The destruction phase, the teak decks coming off. Mike took off every deck and toerail fitting so we could remove the teak underneath. The deck cleats are bolted through the deck so we had to take the ceiling panels down inside the boat to be able to access the nuts. The green paint is the original epoxy that seals the steel. You can also see the small stainless steel bar welded to the deck that was the edging for the teack deck. That had to be removed and was cut and ground down to deck level. It was the worst, dirtiest, noisiest and smelliest (cutting/grinding discs smell horrible) job done.

Under cover and prepared for painting - teak decks gone, teak capping on the toe rails gone. The deck was sandblasted and you must paint sandblasted steel very quickly after blasting (corrosion sets in fast). The first coat on was zinc epoxy, followed by two epoxy primer coats. These epoxy primers are put on in fairly thick coats. To ensure each coat is thick enough three different colurs were used - if you could see the colour below the coat was too thin.

Our small apartment at Power Boats had trees in front and tropical rainforest a quarter of a mile to the southeast and a few hundred yards to the north. Thus we had many birds around. Regular visitors were Carib Grackles, Kiskadees, Caribbean Mockingbirds and Palm Tanagers. One of the prettiest arrivals was a Bue-grey Tanager. A real sweetie.

Ant bites
I mentioned I got bitten by Fire ants. This is what the two main bites looked like FIVE days after being bitten. All the swelling has gone as has the inflamation along the side of my foot. There are also two small bites on the top of my foot. I have no idea what sort of poison they injected but if you think this is bad you wouldn't want to see a picture of the bites the day afterwards. The biggest problem was wearing shoes (or not). It took five and a half weeks for the blisters/scabs to heal.

Immortal tree
This is tropicl rain forest just a few yards from the boatyard we were in. Most rain forest film and pictures give the impression that all the trees don't flower/don't lose their leaves. Not so, these are Immortal trees in flower.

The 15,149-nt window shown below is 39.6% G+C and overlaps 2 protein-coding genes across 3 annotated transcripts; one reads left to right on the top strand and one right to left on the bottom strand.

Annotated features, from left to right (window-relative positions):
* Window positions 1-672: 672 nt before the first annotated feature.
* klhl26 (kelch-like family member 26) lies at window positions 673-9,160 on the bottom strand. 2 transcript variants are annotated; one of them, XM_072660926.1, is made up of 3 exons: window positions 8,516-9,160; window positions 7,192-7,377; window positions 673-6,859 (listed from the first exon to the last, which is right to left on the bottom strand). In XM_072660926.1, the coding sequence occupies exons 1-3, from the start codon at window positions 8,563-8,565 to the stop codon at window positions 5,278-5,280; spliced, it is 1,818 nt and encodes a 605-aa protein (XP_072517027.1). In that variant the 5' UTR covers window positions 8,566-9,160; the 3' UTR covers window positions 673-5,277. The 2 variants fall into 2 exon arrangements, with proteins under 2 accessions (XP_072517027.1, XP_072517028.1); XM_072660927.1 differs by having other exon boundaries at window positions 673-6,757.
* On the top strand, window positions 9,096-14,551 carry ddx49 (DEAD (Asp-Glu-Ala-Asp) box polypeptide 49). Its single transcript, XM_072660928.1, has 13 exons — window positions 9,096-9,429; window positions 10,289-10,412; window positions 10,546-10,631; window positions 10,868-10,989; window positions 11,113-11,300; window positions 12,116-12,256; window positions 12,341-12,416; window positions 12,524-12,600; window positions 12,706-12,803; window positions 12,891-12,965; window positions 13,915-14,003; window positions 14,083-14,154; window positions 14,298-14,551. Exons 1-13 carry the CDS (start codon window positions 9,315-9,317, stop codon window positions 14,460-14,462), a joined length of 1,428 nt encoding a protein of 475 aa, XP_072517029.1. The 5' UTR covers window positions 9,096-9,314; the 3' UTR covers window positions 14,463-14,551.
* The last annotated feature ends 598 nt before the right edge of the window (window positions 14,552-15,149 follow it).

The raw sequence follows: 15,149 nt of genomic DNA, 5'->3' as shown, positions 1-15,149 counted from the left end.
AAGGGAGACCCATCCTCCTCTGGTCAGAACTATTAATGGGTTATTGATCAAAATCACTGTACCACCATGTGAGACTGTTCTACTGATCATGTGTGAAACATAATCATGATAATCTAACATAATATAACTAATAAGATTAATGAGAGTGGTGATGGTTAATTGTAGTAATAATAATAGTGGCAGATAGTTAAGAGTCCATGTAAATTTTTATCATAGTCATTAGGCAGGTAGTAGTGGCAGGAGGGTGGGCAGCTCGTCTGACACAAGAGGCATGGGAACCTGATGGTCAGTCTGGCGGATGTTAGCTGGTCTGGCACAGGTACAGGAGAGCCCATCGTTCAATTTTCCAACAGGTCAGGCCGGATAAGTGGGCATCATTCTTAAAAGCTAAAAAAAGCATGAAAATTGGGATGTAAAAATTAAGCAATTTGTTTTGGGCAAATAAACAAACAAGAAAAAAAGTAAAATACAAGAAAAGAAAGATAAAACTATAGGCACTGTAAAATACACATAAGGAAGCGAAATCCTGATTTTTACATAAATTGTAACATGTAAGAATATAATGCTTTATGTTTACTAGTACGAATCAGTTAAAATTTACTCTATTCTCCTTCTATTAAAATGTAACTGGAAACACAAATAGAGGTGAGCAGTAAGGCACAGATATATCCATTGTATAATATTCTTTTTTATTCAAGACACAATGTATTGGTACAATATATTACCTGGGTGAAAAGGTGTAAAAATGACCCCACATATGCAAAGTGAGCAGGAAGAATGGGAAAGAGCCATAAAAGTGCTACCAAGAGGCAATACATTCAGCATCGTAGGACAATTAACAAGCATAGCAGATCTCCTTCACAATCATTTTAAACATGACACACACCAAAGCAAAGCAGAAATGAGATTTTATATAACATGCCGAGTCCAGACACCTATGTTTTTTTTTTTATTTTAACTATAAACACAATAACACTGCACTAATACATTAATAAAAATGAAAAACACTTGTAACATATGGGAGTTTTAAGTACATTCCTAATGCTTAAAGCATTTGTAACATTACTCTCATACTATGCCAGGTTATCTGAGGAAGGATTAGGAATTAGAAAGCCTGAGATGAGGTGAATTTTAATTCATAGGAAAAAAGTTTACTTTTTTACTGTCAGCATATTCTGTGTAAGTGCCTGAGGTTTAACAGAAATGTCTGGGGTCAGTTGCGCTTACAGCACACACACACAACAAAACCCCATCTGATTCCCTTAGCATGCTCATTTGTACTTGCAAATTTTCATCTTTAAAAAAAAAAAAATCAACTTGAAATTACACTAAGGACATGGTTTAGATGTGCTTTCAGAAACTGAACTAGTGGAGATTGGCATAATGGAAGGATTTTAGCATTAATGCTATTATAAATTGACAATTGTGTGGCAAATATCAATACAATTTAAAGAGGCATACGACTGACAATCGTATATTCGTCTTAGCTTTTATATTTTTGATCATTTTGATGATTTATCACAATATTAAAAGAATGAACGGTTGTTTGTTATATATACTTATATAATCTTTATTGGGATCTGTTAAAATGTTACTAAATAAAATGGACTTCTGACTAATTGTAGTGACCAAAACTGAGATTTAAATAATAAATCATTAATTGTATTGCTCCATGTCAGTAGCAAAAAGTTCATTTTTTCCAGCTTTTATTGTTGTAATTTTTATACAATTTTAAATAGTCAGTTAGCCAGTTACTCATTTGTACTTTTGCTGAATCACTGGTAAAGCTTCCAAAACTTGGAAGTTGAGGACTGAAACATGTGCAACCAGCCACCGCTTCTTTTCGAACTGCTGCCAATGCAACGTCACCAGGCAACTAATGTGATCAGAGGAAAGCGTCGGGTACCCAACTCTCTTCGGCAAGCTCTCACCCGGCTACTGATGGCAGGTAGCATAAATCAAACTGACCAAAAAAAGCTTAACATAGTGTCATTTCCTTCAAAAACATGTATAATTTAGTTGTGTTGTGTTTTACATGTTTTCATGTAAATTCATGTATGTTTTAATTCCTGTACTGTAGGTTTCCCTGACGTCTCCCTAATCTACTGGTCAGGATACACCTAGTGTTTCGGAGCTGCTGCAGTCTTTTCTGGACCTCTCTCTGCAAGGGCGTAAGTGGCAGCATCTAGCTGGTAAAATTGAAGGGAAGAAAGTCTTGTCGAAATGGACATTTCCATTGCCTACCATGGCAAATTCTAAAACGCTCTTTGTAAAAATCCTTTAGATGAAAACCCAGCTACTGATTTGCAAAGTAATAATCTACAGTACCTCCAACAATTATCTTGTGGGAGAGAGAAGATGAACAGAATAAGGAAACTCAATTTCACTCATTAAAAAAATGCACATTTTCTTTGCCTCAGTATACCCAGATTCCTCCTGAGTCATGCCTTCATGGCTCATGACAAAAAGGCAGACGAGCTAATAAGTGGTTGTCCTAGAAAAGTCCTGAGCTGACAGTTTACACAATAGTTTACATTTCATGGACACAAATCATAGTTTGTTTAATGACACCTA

Poui tree
This the the view of the rain forest from the apartment we stayed in. The yellow flowers are are on Poui trees that shed their leaves before flowering. They can grow to a height of eighty feet and they flower in April. The flowers last about a week and the foliage doesn't return for three to four months. In areas where there were both Poui trees and Immortal trees it really looked like autumn. Quite weird when the temparature is 30C.

Power Boats apartment
This is the apartment in Power Boats that we rented for four months. Unfortunately the boat was in another yard (Peakes), a ten minute walk away - they were the only yard with a sand blasting area. While Peakes does have accomodation there are no cooking facilities. The good thing about the walk to Peakes was that we passed a mango tree that was fruiting. Mike used to pick up about six mangos a day that we had for breakfast - yum!

When we were moved around the yard Peakes used a low loader, which we had never seen before. It was an incredible machine because it could put boats in to spaces a matter of inches wider than their beam. Here we are on the low loader about to be picked up by a huge travel lift to be relaunched. Again we've never seen anything this big and it can carry very large fishing boats.

The other amazing thing about the yard was the staff. When we were hauled the low loader driver introduced himself, the electrician introduced himself, as did the guy in charge of putting the stands up (to stop the boat falling over). We've never had anything like that happen before and this is Michael the low loader driver, looking surprised. It's also worth saying that the office staff were some of the friendliest and efficient people we have ever done business with.

This gives an idea of the size of the travel lift. You can see the height of it and about half of its length. The boat looked like a toy hanging there, rather than fourteen tons of steel. If you look carefully you can get the scale by the head and shoulders of the driver sitting in the small cabin with glass windows.

Broken turning block
Regular readers will know that at some point every piece of kit on a boat will break. Therefore we regularly check everything because some failures can put you in danger. This is one of them. It's the top fitting of the turning block for the mizzen sail sheet (the sheet controls the angle of the sail). You can see that crevice corrosion has eaten into the fitting and the stainless steel has split. There is another split by the pin held by the split ring. Had it broken while we were sailing the mizzen boom would have been out of control. The greatest number of deaths and serious injuries in sailing are caused by being hit by a boom.

When we moved back into the water we had a regular visitor on the pontoon hammerhead, one berth away. It's an adult Brown Pelican and it looks to be quite old in Pelican years. Out of interest most pelicans die because they go blind and thus can't feed. The blindness is caused by diving into the water with their eyes open. An unusual evolutionary mistake.

We often see pelicans flying in V formations, usually in groups up to twelve. Early one morning Mike saw a formation of twentynine - one leading and fourteen trailing off each wing!